In vitro antibiotic susceptibility testing of the bacterial isolates was performed by Kirby-Bauer disc diffusion method.  The following antibiotic discs were used with their respective concentration: Cefuroxime (30 µg), chloramphenicol (10 µg), clindamycin (2 µg), streptomycin (10 µg), vancomycin (5 µg), ampicillin (10 µg), amikacin (30 µg), ciprofloxacin (5 µg), gentamycin (5 µg), erythromycin (15 µg), doxycycline (30 µg), and cephalexin (30 µg) (Oxoid Ltd, England). Muller-Hinton agar plates were used in the antibiotic sensitivity screen for non-fastidious bacteria and 5% defibrinated blood was added along with Muller-Hinton agar for fastidious bacteria.  Antibiotic discs-added Muller-Hinton plates were incubated at their respective optimal temperature and then the zone of inhibition diameter was measured. The results were interpreted according to the Clinical Laboratory Standards Institute (CLSI) methodology as sensitive, intermediate, and resistant. 
| Results|| |
A total of 56 patients were clinically diagnosed as anterior blepharitis, among that 22 cases are ulcerative blepharitis and 34 cases are seborrheic blepharitis. The predominant age group of anterior blepharitis cases was above 40 years. In this study, males are affected more than females. The demographic characteristics of the patients are summarized in [Table 1].
|Table 1: Anterior blepharitis in relation to age and sex of sampled patients |
Click here to view
In ulcerative blepharitis cases, S. aureus, viridians Streptococcus, and Pseudomonas aeruginosa were commonly isolated and S. epidermidis, Proteus species and Escherichia More Details coli were isolated in few cases. Klebsiella species and S. epidermidis were predominantly isolated in seborrheic blepharitis cases and also S. aureus, Enterobacter aerugenes, and Proteus species were isolated in few cases of seborrheic blepharitis. In both cases, S. epidermidis, S. aureus, and Proteus species were isolated. The isolated bacteria are shown in [Table 2].
Antibacterial susceptibility testing
Antibacterial susceptibility pattern of isolated bacteria was done on 12 commercially available antibiotic agents. [Table 3] and [Table 4] illustrate the susceptibility pattern of bacterial isolates from anterior blepharitis, including ulcerative and seborrheic blepharitis. Of the total number of bacterial isolates, 14 were S. aureus, 14 were S. epidermidis, 10 were Klebsiella species, five were viridans Streptococci, five were P. aeruginosa, four were Proteus species, three were E. aerugenes, and one was E. coli.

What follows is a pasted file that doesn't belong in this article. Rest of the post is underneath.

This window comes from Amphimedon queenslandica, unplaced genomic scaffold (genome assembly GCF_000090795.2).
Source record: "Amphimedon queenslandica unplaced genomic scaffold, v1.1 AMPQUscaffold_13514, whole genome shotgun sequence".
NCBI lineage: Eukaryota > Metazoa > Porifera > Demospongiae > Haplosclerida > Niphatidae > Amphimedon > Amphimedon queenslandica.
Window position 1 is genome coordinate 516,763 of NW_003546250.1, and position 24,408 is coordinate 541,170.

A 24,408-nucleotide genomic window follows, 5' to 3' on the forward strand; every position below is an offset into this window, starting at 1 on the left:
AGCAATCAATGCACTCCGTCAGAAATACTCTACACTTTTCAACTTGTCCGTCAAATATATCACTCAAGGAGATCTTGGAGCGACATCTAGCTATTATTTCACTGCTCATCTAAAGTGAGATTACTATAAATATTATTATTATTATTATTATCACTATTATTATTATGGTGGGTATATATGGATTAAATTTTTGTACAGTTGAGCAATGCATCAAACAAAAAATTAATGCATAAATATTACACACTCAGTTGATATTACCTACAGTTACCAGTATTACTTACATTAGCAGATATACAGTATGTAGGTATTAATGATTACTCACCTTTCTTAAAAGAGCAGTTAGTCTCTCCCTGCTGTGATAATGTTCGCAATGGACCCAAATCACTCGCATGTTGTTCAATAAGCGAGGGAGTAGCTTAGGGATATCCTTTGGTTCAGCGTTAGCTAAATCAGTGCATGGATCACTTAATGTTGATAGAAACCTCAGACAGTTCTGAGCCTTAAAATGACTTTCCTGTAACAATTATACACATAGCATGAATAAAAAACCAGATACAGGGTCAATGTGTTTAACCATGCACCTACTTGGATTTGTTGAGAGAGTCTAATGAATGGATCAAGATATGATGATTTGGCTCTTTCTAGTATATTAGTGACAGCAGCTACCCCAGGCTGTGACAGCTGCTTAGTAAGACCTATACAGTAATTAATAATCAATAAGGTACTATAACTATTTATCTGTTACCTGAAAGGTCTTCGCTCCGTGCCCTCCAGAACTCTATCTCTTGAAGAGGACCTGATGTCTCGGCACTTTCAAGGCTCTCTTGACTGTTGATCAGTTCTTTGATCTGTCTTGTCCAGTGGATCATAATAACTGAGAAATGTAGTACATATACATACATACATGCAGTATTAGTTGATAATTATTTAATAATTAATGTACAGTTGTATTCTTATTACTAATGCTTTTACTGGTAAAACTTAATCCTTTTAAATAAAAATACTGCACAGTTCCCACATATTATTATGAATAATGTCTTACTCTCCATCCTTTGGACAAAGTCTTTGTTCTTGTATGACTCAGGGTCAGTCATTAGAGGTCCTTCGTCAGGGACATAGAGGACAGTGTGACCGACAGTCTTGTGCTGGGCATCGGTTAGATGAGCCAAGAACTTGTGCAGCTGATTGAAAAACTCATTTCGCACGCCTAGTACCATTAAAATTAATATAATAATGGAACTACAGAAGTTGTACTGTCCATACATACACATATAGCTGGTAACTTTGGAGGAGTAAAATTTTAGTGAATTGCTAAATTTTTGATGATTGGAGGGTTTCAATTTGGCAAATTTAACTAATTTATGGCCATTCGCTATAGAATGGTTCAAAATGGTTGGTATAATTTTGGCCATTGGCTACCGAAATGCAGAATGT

|Table 3: Antimicrobial susceptibility pattern of gram-positive bacteria from anterior blepharitis |
Click here to view
|Table 4: Antimicrobial susceptibility pattern of gram-negative bacteria from anterior blepharitis |
Click here to view
S. aureus showed high susceptibility to vancomycin, gentamycin, ciprofloxacin, and amikacin. On the other hand, they were highly resistant to ampicillin and moderately resistant to chloramphenicol, erythromycin, and cephalexin. Viridans Streptococci showed high susceptibility to vancomycin, chloramphenicol, ciprofloxacin, gentamycin, and doxycycline, whereas they were resistant to ampicillin and cephalexin. The S. epidermidis was highly susceptible to vancomycin, ciprofloxacin, gentamycin, and doxycycline.
The antimicrobial susceptibility pattern of Gram-negative bacteria is given in the [Table 4]. Klebsiella species showed high susceptibility to amikacin, ciprofloxacin, doxycycline, and streptomycin, and 70% strains were susceptible to ampicillin. The bacteria were moderately sensitive to chloramphenicol, clindamycin, and gentamycin. In all, 30% strains of Klebsiella species were resistant to cefuroxime, 20% strains were resistant to ampicillin, clindamycin, and gentamycin. P. aeruginosa were highly sensitive toward gentamycin, amikacin, and ciprofloxacin, erythromycin, doxycycline, and cefuroxime. A total of 60% strains of the P. aeruginosa were sensitive to chloramphenicol, whereas 40% strains were sensitive to cephalexin, clindamycin, streptomycin, and ampicillin. A total of 60% strains of the same bacteria were resistant to cephalexin and 40% strains were resistant to clindamycin and ampicillin. Proteus species also were highly susceptible to amikacin, gentamycin, ciprofloxacin, doxycycline, erythromycin, cefuroxime, and cephalexin. A total of 75% of the Proteus species were susceptibility to clindamycin and resistant to ampicillin.